The Webb telescope, with its sensitive infrared capabilities, is now advancing Crab Nebula research. The team used MIRI’s spectroscopic abilities to measure the nickel and iron emission lines, resulting in a more reliable estimate of the Ni/Fe abundance ratio. They found that the ratio was still elevated compared to the Sun, but only modestly and much lower in comparison to prior estimates.

The revised values are consistent with electron-capture, but do not rule out an iron core-collapse explosion from a similarly low-mass star. (Higher-energy explosions from higher-mass stars are expected to produce ratios closer to solar abundances.) Further observational and theoretical work will be needed to distinguish between these two possibilities.

“At present, the spectral data from Webb covers two small regions of the Crab, so it’s important to study much more of the remnant and identify any spatial variations,” said Martin Laming of the Naval Research Laboratory in Washington and a co-author of the paper. “It would be interesting to see if we could identify emission lines from other elements, like cobalt or germanium.”

Mapping the Crab’s Current State

Besides pulling spectral data from two small regions of the Crab Nebula’s interior to measure the abundance ratio, the telescope also observed the remnant’s broader environment to understand details of the synchrotron emission and the dust distribution.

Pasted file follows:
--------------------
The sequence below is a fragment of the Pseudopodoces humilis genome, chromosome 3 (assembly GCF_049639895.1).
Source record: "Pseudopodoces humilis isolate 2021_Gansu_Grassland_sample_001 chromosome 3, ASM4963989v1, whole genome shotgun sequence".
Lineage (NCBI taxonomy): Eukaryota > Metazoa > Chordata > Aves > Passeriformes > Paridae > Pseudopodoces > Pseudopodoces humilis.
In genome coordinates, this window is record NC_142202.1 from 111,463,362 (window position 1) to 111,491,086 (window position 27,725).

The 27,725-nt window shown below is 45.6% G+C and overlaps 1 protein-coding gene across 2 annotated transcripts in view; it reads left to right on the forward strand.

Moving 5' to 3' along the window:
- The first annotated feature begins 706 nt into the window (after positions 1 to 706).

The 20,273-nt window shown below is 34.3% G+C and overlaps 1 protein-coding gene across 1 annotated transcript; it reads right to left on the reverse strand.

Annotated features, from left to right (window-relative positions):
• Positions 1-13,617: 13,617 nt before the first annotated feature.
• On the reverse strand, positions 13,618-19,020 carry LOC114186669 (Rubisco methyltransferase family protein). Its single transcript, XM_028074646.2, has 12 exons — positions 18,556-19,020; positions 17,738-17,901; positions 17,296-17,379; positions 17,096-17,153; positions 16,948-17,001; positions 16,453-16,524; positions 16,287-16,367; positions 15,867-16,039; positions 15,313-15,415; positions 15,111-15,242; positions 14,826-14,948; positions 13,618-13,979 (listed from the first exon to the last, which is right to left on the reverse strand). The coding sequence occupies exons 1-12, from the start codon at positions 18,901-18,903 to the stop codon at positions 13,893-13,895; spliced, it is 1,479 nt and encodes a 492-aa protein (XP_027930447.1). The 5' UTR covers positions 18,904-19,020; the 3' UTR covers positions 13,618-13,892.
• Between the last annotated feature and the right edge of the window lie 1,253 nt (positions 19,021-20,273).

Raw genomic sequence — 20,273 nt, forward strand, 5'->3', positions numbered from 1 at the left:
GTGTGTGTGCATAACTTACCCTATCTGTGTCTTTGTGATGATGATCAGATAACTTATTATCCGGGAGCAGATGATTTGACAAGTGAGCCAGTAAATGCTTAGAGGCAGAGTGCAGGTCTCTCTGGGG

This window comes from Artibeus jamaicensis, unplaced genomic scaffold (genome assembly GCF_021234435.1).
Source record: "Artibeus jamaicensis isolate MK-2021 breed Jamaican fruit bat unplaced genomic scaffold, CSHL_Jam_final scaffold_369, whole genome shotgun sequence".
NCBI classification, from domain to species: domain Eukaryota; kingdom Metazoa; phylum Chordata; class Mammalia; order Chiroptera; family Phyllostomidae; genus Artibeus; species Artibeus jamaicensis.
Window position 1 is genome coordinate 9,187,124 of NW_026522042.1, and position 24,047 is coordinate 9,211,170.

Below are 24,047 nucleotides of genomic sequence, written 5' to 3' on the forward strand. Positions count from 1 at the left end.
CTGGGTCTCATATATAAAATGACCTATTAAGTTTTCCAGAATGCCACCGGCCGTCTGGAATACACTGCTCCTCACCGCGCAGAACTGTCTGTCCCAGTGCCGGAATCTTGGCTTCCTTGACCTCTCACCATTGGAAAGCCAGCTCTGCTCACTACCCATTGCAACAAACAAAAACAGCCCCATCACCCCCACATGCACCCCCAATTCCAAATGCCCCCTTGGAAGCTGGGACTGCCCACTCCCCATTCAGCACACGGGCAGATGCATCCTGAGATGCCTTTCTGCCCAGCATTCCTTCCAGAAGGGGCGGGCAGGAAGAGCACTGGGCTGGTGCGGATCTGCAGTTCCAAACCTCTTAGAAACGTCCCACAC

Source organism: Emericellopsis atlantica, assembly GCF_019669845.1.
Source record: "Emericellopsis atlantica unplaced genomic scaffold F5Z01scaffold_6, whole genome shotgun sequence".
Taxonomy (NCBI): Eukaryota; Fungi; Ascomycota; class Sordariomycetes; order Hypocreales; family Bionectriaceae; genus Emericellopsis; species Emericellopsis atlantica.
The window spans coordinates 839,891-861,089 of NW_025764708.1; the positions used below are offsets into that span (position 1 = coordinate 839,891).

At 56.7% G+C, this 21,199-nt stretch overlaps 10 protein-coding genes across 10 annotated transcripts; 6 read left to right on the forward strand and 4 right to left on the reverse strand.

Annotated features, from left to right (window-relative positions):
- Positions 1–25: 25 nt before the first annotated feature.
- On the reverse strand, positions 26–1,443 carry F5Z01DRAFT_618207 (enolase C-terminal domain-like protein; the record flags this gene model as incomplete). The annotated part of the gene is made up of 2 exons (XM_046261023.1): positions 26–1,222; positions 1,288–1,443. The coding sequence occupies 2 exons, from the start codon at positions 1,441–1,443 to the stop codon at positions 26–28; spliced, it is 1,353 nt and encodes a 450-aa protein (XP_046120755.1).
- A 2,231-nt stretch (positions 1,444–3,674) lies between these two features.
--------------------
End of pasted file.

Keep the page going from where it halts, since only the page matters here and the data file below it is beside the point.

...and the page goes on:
The images and data collected by MIRI enabled the team to isolate the dust emission within the Crab and map it in high resolution for the first time. By mapping the warm dust emission with Webb, and even combining it with the Herschel Space Observatory’s data on cooler dust grains, the team created a well-rounded picture of the dust distribution: The outermost filaments contain relatively warmer dust, while cooler grains are prevalent near the center.

“Where dust is seen in the Crab is interesting because it differs from other supernova remnants, like Cassiopeia A and Supernova 1987A,” said Nathan Smith of the Steward Observatory at the University of Arizona and a co-author of the paper. “In those objects, the dust is in the very center. In the Crab, the dust is found in the dense filaments of the outer shell. The Crab Nebula lives up to a tradition in astronomy: The nearest, brightest, and best-studied objects tend to be bizarre.”

These findings have been accepted for publication in The Astrophysical Journal Letters.

The observations were taken as part of General Observer program 1714.

The James Webb Space Telescope is the world’s premier space science observatory. Webb is solving mysteries in our solar system, looking beyond to distant worlds around other stars, and probing the mysterious structures and origins of our universe and our place in it. Webb is an international program led by NASA with its partners, ESA (European Space Agency) and CSA (Canadian Space Agency).

Journal: The Astrophysical Journal Letters
DOI: 10.3847/2041-8213/ad50d1
Article Title: Dissecting the Crab Nebula with JWST: Pulsar Wind, Dusty Filaments, and Ni/Fe Abundance Constraints on the Explosion Mechanism
Article Publication Date: 17-Jun-2024

Media Contacts

Hannah Braun
STSCI
hbraun@stsci.edu

Laura Betz
NASA
laura.e.betz@nasa.gov

Media Contact

Hannah Braun
STSCI